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Opinion News
July 02,2018

Three districts, two schools

Zubair Torwali

Kohistan, the land of mountains, is a congregation of valleys surrounded and hidden by rugged mountains along River Indus from its big bend in Besham further up towards the border of Diamer, an administrative district in Gilgit-Baltistan.

The area shares its borders with the Diamer and Ghizer districts of Gilgit-Baltistan on the north and northeast, with the Mansehra district on the southeast, with District Bategram on the south and with the districts of Swat and Shangla on the west. It is the region where the high Hindu Kush, Karakoram and Western Himalaya mountain ranges meet. Before 2014, Kohistan was a single district with a land mass of about 7,492 square kilometres, making it the second largest district in Khyber Pakhtunkhwa (KP). According to the 2017 census, the total population of Kohistan is 784,711.

This land of mountains was split into two districts – the upper and lower Kohistan – in 2014. In 2017, a third district was established, named the Kohlai-Palas. Now the region comprises three administrative districts in the Hazara division of KP.

Ethnically divided, the people of Kohistan have Dardic and other distinct languages like Kohistani and Shina (a dialect of the Shina spoken in Gilgit and Chilas) as their major languages. A less known language, Bateri, is also spoken in the Batera union council on the eastern side near Besham. Like elsewhere, Gujjars also have their settlements in Kohistan. A couple of hamlets also belong to Pashtun settlers. The Shina language in Kohistan is spoken in the valleys and villages of the eastern or Himalayan Kohistan, whereas Kohistani is widely spoken in the western or Hindu Kush part including Kandia, Sio and Duber valleys.

Many Pakistanis do not know about Kohistan, especially about its beautiful valleys such as Duber, Pattan, Komila, Sio, Kandia, Kolai-Palas, Dassu, Sumar, Sazin, Jalkot, Supat, Harban, etc. It is perhaps the most marginalised valleys among all the peripheral communities in northern Pakistan. The area suffers in many ways and is a continuous victim of the neglect of successive governments and development agencies.

The only concern the successive governments have had in this closed valley is extracting timber and engineering politics. The people have been left at the mercy of poorly literate religious leaders and the traditional Maliks – village chiefs – who adhere to the ancient politics used in the days of Yaghistan (the era of lawlessness). Given the failure of the modern state in mainstreaming this rugged valley, it has not seen any visible socio-cultural change over the past century.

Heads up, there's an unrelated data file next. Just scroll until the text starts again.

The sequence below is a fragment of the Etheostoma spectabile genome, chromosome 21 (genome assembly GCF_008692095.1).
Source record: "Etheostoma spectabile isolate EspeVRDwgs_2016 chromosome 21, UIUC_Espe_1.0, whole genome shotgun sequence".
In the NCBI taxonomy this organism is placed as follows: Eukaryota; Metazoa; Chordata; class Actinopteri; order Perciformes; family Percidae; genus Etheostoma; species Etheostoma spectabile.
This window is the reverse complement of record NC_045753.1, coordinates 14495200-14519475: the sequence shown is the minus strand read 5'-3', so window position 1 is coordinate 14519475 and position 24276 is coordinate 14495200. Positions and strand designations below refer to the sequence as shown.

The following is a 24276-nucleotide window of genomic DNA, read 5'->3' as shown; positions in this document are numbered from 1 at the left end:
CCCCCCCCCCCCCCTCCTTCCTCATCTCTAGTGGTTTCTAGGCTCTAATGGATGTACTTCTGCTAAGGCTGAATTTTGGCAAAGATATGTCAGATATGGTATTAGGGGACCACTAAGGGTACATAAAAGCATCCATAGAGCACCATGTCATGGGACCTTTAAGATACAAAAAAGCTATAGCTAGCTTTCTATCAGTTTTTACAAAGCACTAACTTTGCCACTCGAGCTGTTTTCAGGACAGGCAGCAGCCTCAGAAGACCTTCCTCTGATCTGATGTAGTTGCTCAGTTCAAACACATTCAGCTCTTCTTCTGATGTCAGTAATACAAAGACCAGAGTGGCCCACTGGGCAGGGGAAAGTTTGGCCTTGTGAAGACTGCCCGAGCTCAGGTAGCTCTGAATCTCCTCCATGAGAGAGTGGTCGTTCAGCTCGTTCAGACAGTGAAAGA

This has left the people of Kohistan lagging behind in terms of human development. It is mainly owing to this apathy on the part of the state that the locals are still victims of blood feuds and underdevelopment. Thus, they have become prone to a form of cultural and religious extremism. Today, many regard the people of Kohistan as rigid, conservative and adamant against acquiring education. It must be an exaggerated view, of course, yet certain social ills cannot be underestimated.

The role of the state is not only to maintain its writ through force; it is also the basic driver of civilisation. The state has the responsibility to reach out to its people and change their socio-economic conditions by providing them the necessary services. But, unfortunately, we see none of this in Kohistan and the dwellers of these valleys have virtually been left at the mercy of ignorance, poverty and rigidity.

In the three districts of Kohistan there are only two high schools for girls – one in Dassu, the headquarters of the upper Kohistan district, and another in Batera, near Besham. A recent report by the Khyber Pakhtunkhwa government stated that 42 primary schools, including 39 for girls, are non-functional in Kohistan. According to Alif Ailaan’s report on KP’s educational reforms for five years, 2013-2018, the district of Kohistan ranks the lowest in the province in terms of education and is on the 141st position in the overall national ranking. The region is also said to have performed the poorest in the Human Development Index.

The primary schools previously built in Kohistan were built in areas where there was no need, leaving the needful areas and villages deprived. This was done to appease the provincial lawmakers. Presently, there are three provincial assembly seats and one National Assembly seat in the three districts of Kohistan.

The locals complain that the teachers who were politically appointed in the past do not perform their duties, and instead of teaching take up other jobs, even in overseas companies and in other agencies. The former PTI MPA from Shangla, Abdul Munim Khan, who was disqualified earlier this year, was a government school teacher in Kohistan at the time of the 2013 elections. Among other such men was Taliban commander Alam Khan. A government teacher in Kohistan, he instead used to perform his duty as an imam of a mosque in Fatehpur, Swat. He was reportedly killed in a military offensive in 2009.

Neglected peripheries like Kohistan must be at the top of the government’s priority list if they really wish to improve the indicators of their performance.

The writer heads an independentorganisation dealing with education and development in Swat.

Email: ztorwaligmail.com


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